Pray no one increases your IT budget

CIOs and their teams have been told for years to do more with less, and for the most part they’ve been successful. Now there’s one area of cost that may be harder to avoid

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Whether it’s been research I’ve studied or research I’ve helped conduct myself, CIOs often get asked the same question: Did your department get more money, less money, or the same? Here’s the question no one ever seems to ask: “Would you actually want more money?”

There’s probably an assumption that the answer will always be “yes,” but perhaps we shouldn’t be so sure. I recently hosted a roundtable discussion with a group of senior IT executives who all said the same thing that’s been reflected in the technology spending studies: they’ve either had their budgets cut, of they plateaued a few years ago. When there are any increases they are moderate, and very focused. No one seemed to be grumbling about it, though. In fact, when I asked people around the room how they measured their success, it was largely in how they have reduced costs still further. Virtualization may have meant less spending on data centre costs, for example, while certain operations became cheaper by transition to a software-as-a-service (SaaS) or cloud offering.

Related: IT cost optimization: The skill that dare not speak its name

Related: The 40% IT cost reduction: Here’s how we did it

There is a school of thought that constraints drive creativity, and I have found that to be true of many IT departments. They are problem solvers first and foremost, and working within limits is an area in which many have learned to excel. Some CIOs are also surely aware that an increased IT budget wouldn’t necessarily reduce complexity but introduce a lot more of it. In some cases, a company that puts more money into IT is a company in trouble, where information is so poorly managed and service levels have sunk to a point that an expensive break-fix is required. No one in the IT department wants to be seen as this kind of a cost centre anymore.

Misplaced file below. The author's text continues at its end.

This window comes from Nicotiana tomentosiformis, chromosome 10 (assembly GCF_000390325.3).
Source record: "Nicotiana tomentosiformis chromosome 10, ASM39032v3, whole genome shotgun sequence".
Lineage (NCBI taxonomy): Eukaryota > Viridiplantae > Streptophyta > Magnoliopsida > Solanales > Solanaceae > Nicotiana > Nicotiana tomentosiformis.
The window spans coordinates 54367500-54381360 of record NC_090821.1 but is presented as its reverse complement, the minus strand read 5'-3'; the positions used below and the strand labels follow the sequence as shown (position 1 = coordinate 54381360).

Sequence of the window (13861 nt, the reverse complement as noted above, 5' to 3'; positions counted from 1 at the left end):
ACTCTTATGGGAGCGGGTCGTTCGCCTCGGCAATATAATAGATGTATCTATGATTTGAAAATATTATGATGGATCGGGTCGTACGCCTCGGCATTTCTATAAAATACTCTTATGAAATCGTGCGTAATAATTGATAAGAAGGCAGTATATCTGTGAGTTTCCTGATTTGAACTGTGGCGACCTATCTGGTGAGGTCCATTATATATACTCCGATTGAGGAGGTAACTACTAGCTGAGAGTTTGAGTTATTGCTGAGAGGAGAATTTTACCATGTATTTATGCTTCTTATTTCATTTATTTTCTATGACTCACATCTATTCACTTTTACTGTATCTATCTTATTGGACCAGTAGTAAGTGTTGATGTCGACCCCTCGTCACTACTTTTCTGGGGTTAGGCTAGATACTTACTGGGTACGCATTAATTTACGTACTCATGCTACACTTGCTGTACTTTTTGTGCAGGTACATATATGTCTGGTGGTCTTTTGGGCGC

Analytics is the exception. As major industries like financial services and retail look at how to learn more about their best customers and improve service, they’ll need the technology to support them. In September, for example, London-based ABI Research forecast that the drive to “develop shopper marketing strategies, stave off online retail/showrooming, and maximize brick and mortar revenue (will) see the analytics market growing to over $3 Billion by 2018.” The same is probably true in banking and insurance, where optimizing for omni-channel customers means first knowing who they are and what they really want.

In Canada, though, I don’t expect to see too many IT executives asking for huge investments to bankroll an analytics project. Instead, there will more likely be a series of point solutions that can help them get their feet wet before they plunge into more expensive solutions and suites. And even here, it won’t be about asking for a dramatic, ongoing increase in IT budget. More likely analytics will be less an over-arching implementation than something tied to specific product and service introductions, or other initiatives where it is factored in as part of a discrete project.

I’m not suggesting IT budgets should remain frozen forever, or that it’s not possible for enterprises to cut their spending on technology too close to the bone. Sometimes you can only do less with less. What the best IT professionals seem to want, however, is not a specific dollar figure but a listening ear and support when they need it. This is the other thing that hasn’t changed: the only thing far more valuable than an increased IT budget is executive buy-in.

Visit the resource centre: Exploring Omni-Channel Effectiveness in Retail and Financial Services, featuring research from Gartner Inc. and more. 

Image courtesy of Stuart Miles at

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